Until the nascent video-on-demand marketplace matures, TVN is tending all of its revenue-generating gardens in non-VOD areas of the business. The company is expecting to soon acquire several pay-per-view channels geared toward a Hispanic audience.
In addition, TVN is hoping video on demand can create advertising income beyond the customary VOD transaction fees collected from audiences for ordering programs. For that purpose, it is considering establishing a partnership with ACTV’s SpotOn, which provides targeted advertising solutions for cable operators. SpotOn could grow into an additional vehicle for reaching VOD’s urbane, digital-friendly demographic.
Mr. Aaron is hoping some of the trials MSOs are running of TVN’s video-on-demand service will soon bear fruit by budding into more full-fledged VOD deployments as well as spawning additional trials. Aside from a recent trial with Cablevision Systems and a deployment by Adelphia Communications in the Cleveland area, “Many of the [MSOs] we’re trialing with are iN Demand owners,” Mr. Aaron revealed.
But aside from TVN’s deal-making initiatives, the company is busy with the day-to-day chore of formatting reels of video for VOD viewing in its Burbank, Calif., production facility.
In that control center, its software compresses video down at rates of 3.3 to 3.7 megabits per second. Such compact video feeds enable cable operators to store about 50 films per month at a given site before being refreshed with the next month’s selection of on-demand programming, according to TVN Senior Vice President of Technology and Product Development Dom Stasi.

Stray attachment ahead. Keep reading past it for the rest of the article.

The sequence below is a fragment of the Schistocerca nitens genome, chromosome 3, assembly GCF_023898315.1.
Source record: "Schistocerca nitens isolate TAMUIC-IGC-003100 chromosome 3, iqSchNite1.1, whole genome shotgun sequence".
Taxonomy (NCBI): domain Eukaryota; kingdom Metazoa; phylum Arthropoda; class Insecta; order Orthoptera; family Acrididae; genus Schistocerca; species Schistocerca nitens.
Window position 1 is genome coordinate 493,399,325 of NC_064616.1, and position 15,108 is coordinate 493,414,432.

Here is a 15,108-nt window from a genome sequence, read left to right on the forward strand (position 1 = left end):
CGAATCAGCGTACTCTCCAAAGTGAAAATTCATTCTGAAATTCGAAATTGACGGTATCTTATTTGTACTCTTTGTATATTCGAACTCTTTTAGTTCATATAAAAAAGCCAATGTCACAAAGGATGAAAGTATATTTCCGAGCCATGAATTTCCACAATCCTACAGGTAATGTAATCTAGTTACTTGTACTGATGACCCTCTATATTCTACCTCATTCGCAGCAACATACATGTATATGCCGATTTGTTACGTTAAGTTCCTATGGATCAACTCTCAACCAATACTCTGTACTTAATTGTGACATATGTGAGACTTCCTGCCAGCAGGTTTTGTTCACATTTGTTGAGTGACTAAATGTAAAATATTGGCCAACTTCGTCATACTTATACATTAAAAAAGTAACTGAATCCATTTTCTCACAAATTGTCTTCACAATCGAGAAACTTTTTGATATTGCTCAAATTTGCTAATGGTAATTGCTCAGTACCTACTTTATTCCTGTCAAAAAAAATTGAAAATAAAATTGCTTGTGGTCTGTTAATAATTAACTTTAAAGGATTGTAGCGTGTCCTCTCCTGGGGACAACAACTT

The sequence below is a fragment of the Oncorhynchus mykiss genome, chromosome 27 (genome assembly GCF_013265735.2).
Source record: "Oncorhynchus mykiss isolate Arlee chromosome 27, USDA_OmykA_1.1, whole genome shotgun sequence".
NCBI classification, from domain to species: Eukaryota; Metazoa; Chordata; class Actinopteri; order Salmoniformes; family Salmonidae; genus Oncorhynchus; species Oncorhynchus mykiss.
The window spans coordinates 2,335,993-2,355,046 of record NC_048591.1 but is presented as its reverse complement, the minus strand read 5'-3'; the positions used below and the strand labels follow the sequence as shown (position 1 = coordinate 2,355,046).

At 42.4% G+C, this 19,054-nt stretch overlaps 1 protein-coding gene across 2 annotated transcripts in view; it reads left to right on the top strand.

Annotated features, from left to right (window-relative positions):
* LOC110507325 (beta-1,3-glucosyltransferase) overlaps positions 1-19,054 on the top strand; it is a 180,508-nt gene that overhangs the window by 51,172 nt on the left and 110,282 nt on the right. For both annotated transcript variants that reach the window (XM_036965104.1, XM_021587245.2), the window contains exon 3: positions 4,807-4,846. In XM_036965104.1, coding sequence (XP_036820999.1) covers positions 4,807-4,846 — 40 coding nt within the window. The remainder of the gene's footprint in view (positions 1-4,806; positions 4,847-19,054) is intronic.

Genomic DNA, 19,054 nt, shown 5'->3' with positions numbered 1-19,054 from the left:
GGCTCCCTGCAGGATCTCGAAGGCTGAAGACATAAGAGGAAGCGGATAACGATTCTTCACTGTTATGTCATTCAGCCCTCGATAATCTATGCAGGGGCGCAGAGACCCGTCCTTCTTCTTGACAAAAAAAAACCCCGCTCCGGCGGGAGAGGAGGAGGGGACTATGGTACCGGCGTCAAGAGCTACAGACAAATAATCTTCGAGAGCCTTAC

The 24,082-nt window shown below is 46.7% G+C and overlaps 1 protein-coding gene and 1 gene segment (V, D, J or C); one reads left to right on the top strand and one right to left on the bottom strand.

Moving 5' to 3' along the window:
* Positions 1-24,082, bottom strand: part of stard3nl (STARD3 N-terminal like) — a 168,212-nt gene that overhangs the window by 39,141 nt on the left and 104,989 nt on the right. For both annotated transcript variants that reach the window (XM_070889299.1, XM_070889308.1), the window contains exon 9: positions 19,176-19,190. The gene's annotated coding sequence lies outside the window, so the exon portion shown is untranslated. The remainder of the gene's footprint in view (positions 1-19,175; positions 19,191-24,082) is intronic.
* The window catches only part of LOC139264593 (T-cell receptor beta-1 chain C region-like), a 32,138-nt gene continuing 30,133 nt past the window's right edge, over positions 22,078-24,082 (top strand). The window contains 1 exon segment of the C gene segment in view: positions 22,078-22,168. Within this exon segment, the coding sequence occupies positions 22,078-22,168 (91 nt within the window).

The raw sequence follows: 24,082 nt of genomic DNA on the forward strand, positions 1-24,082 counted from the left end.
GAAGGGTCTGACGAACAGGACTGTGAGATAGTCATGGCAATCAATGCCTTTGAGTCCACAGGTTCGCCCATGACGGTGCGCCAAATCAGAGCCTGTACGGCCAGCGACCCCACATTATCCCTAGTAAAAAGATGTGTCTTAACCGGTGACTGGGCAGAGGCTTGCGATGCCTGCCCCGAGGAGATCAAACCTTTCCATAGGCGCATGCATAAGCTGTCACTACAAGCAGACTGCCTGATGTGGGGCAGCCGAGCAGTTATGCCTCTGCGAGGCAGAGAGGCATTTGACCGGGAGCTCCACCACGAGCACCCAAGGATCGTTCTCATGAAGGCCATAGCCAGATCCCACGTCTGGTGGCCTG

The films are encoded in MPEG-2, a streaming video standard that allows shows to be played back at a resolution approaching the quality of live television, and are enhanced with digital “metadata” that allows digital cable audiences to manipulate shows via their remotes-converting the remotes into virtual VCRs. Textual information such as casting and genre are also added in the production process.
TVN’s acquired films can be shown to television audiences for VOD purposes during the standard pay-per-view window, which is about six months after a film’s first-run theatrical release, Mr. Aaron said. By contrast, cable subscription viewing networks such as Starz! Encore, HBO and Showtime are prohibited under their deals with the major studios from releasing films to VOD customers until about 12 months after a feature’s initial run in cinemas.